My work is about intimacy. I try to convey this firstly through the relationship of the objects to me, then to one another, and finally to their surroundings.
To quote Professor Richard Demarco CBE writing about my work:
“Her objects have at one and the same time a prosaic and dramatic nature, and symbolise the presence of human beings and the mystery of their daily lives. She instils English flavour into the still life tradition, and in her profound understanding and joyful handling of paint, can be likened to Winifred Nicholson and the school of St Ives.”
I spend a long time setting up a still life, putting things in and then taking them out. At a certain point it becomes irresistible to paint, and I start. I remain immersed in painting until it has a completeness. Then I have to change gear; take the painting away from the subject, consider all options, and make some small adjustments over many months.
Descriptions of images:
'The Small Card Table'
My tutor from Camberwell, Tony Eyton wrote a piece for me about this painting. “In The Small Card Table the red of the cloth dominates, and then gets picked up by the red of the flowers leading to the darkish green trees on the right through the window. They set up a dance which spreads into the whole picture. There is a freedom of touch which evokes a sense of a particular place in a certain light
'Chartreuse Yellow Cloth'
A dear friend of ours makes films in our shed and the cloth is one of his props. It is one dazzling colour one way – yellow and another the other way – a sort of green yellow. It was a celebration just to paint it.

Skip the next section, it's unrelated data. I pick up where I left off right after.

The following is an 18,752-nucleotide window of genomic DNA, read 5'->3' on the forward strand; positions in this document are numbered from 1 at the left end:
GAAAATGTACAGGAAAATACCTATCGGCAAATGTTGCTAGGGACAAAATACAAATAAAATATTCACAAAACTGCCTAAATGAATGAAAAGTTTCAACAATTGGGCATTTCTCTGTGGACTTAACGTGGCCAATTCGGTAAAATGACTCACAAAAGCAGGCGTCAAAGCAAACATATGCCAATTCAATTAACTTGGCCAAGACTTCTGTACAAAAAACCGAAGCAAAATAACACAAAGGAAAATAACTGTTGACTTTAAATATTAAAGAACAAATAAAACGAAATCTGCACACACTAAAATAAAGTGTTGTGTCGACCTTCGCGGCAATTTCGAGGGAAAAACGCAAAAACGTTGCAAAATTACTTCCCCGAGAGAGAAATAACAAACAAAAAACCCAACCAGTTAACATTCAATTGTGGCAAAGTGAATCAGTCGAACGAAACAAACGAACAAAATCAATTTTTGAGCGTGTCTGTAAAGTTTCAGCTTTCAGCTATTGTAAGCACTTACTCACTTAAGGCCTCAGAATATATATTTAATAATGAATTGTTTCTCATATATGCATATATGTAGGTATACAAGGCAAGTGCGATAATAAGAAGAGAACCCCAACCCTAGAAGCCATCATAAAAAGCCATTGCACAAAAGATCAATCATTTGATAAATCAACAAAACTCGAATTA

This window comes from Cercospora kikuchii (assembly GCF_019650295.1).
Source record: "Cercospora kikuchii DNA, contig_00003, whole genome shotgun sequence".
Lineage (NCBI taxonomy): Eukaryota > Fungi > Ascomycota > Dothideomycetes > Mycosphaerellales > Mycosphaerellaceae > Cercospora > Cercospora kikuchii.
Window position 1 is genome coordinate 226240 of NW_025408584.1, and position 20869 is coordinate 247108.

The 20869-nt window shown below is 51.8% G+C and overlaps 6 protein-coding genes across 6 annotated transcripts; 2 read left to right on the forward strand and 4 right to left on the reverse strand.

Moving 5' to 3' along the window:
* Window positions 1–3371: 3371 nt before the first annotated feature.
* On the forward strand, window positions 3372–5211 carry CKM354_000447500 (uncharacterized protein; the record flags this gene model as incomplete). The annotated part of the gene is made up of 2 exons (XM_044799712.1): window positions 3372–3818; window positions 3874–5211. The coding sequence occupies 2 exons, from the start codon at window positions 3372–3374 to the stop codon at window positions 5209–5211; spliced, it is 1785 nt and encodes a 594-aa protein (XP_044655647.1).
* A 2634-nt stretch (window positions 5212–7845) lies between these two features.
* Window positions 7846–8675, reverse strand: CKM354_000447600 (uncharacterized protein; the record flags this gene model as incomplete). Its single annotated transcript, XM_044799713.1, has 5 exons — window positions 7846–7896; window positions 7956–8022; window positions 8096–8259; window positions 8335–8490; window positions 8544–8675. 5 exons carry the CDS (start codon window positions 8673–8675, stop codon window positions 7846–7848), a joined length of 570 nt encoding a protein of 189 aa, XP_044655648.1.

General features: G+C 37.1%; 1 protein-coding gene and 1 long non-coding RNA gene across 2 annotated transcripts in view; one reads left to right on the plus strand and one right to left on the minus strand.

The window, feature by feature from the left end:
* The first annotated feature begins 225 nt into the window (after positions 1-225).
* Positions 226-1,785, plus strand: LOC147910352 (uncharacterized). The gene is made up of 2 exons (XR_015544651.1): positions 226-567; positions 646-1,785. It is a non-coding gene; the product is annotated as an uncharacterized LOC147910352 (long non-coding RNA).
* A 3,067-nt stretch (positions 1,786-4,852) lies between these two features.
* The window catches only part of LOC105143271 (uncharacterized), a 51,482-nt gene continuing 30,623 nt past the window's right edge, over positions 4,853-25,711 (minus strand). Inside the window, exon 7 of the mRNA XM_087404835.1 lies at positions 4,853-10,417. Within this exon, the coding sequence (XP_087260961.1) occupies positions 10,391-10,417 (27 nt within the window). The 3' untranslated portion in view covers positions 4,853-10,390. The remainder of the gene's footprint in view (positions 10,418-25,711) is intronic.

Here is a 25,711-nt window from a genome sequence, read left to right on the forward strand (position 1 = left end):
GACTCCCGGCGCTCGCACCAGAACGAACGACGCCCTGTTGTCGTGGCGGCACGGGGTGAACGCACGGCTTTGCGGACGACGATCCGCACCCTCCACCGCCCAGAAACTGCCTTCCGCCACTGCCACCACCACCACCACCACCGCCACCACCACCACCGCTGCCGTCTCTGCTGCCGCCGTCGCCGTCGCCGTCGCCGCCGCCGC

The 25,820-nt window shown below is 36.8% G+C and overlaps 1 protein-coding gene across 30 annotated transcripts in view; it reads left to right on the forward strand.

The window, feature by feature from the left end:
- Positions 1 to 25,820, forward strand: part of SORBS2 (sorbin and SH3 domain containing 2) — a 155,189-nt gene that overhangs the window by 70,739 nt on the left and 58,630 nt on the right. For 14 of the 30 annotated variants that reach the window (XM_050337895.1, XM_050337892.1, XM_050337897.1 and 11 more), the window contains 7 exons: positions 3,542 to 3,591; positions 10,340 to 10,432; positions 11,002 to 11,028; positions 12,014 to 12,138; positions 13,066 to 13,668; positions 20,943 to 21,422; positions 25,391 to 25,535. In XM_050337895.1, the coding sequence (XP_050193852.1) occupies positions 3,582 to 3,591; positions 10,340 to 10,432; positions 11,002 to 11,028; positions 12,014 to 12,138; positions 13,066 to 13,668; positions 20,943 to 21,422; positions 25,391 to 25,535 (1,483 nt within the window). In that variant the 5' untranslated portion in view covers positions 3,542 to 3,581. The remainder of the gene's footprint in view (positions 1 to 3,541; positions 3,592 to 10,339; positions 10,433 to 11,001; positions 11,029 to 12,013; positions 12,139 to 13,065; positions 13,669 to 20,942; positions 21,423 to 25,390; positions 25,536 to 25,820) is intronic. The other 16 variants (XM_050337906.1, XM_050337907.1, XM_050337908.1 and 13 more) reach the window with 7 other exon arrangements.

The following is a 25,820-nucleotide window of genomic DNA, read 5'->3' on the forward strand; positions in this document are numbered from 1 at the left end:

'The Pink Cloth'
To divide a square canvas is quite a different challenge from a rectangular one. I referred to the Dutch School paintings of interiors for some help; if you make a shape similar in proportions to that of your canvas and put it in the background (the dark wall) then have a diagonal come in from the side (side of pink cloth) to lead you in to the painting, you will create the illusion of an interior space. Once I had established this structure in the painting I just enjoyed looking at the contrast between the bright light falling on the flowers and the dark back wall.
'Barbara Hepworth Hill, St Ives'
To get black and white into a painting, while still remaining primarily about colour is exciting. St Ives often presents this opportunity as in Cornwall we get black, black shadows and because of the way St Ives is orientated to the sun, a lot of colour.
'Blue Checked Cloth and Portscatho Window'
Every month I go to Portscatho to paint at Chris Insoll's studio which he runs as an artist’s colony. I get so much from this both to talk with other artists but also because the studio is upstairs and looks over the village. This gives you a wonderful lead out from the interior to the exterior with elements that connect one to the other.